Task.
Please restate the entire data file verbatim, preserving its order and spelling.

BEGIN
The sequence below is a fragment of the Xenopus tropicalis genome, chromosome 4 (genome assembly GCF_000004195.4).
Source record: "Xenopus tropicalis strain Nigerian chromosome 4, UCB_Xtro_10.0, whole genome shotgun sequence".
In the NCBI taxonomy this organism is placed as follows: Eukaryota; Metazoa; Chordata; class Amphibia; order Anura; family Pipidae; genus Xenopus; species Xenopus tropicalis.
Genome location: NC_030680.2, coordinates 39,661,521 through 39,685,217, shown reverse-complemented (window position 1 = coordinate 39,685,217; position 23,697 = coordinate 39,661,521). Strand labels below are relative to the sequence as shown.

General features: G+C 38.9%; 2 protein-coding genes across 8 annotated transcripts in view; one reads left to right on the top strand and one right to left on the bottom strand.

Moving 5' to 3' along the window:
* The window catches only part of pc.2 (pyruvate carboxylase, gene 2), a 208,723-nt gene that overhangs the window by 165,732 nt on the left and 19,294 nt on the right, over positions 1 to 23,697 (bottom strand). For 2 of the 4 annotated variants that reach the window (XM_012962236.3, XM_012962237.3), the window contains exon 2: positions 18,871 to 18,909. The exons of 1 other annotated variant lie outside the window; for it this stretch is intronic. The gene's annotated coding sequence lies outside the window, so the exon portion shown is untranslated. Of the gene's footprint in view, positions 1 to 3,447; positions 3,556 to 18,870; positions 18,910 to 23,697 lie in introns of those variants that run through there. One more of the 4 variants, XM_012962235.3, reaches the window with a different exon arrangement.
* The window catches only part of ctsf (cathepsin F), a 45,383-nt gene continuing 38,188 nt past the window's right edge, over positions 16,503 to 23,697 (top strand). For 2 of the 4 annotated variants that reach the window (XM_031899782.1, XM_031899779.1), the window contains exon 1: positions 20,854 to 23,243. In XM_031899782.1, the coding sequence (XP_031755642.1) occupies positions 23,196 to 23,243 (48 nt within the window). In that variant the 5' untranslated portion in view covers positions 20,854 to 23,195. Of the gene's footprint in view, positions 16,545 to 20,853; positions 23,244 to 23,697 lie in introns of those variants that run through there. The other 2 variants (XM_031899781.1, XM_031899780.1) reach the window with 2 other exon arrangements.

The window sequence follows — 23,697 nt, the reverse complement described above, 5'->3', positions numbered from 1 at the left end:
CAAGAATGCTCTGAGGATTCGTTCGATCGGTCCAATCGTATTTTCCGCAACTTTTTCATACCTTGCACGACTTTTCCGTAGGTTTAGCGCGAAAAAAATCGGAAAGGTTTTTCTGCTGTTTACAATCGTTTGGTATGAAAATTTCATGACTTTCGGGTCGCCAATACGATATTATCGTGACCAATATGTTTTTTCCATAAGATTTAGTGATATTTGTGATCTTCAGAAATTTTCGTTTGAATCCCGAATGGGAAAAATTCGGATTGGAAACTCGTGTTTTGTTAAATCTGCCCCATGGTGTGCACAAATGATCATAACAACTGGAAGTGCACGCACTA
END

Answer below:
The sequence below is a fragment of the Xenopus tropicalis genome, chromosome 4 (genome assembly GCF_000004195.4).
Source record: "Xenopus tropicalis strain Nigerian chromosome 4, UCB_Xtro_10.0, whole genome shotgun sequence".
In the NCBI taxonomy this organism is placed as follows: Eukaryota; Metazoa; Chordata; class Amphibia; order Anura; family Pipidae; genus Xenopus; species Xenopus tropicalis.
Genome location: NC_030680.2, coordinates 39,661,521 through 39,685,217, shown reverse-complemented (window position 1 = coordinate 39,685,217; position 23,697 = coordinate 39,661,521). Strand labels below are relative to the sequence as shown.

General features: G+C 38.9%; 2 protein-coding genes across 8 annotated transcripts in view; one reads left to right on the top strand and one right to left on the bottom strand.

Moving 5' to 3' along the window:
* The window catches only part of pc.2 (pyruvate carboxylase, gene 2), a 208,723-nt gene that overhangs the window by 165,732 nt on the left and 19,294 nt on the right, over positions 1 to 23,697 (bottom strand). For 2 of the 4 annotated variants that reach the window (XM_012962236.3, XM_012962237.3), the window contains exon 2: positions 18,871 to 18,909. The exons of 1 other annotated variant lie outside the window; for it this stretch is intronic. The gene's annotated coding sequence lies outside the window, so the exon portion shown is untranslated. Of the gene's footprint in view, positions 1 to 3,447; positions 3,556 to 18,870; positions 18,910 to 23,697 lie in introns of those variants that run through there. One more of the 4 variants, XM_012962235.3, reaches the window with a different exon arrangement.
* The window catches only part of ctsf (cathepsin F), a 45,383-nt gene continuing 38,188 nt past the window's right edge, over positions 16,503 to 23,697 (top strand). For 2 of the 4 annotated variants that reach the window (XM_031899782.1, XM_031899779.1), the window contains exon 1: positions 20,854 to 23,243. In XM_031899782.1, the coding sequence (XP_031755642.1) occupies positions 23,196 to 23,243 (48 nt within the window). In that variant the 5' untranslated portion in view covers positions 20,854 to 23,195. Of the gene's footprint in view, positions 16,545 to 20,853; positions 23,244 to 23,697 lie in introns of those variants that run through there. The other 2 variants (XM_031899781.1, XM_031899780.1) reach the window with 2 other exon arrangements.

The window sequence follows — 23,697 nt, the reverse complement described above, 5'->3', positions numbered from 1 at the left end:
CAAGAATGCTCTGAGGATTCGTTCGATCGGTCCAATCGTATTTTCCGCAACTTTTTCATACCTTGCACGACTTTTCCGTAGGTTTAGCGCGAAAAAAATCGGAAAGGTTTTTCTGCTGTTTACAATCGTTTGGTATGAAAATTTCATGACTTTCGGGTCGCCAATACGATATTATCGTGACCAATATGTTTTTTCCATAAGATTTAGTGATATTTGTGATCTTCAGAAATTTTCGTTTGAATCCCGAATGGGAAAAATTCGGATTGGAAACTCGTGTTTTGTTAAATCTGCCCCATGGTGTGCACAAATGATCATAACAACTGGAAGTGCACGCACTA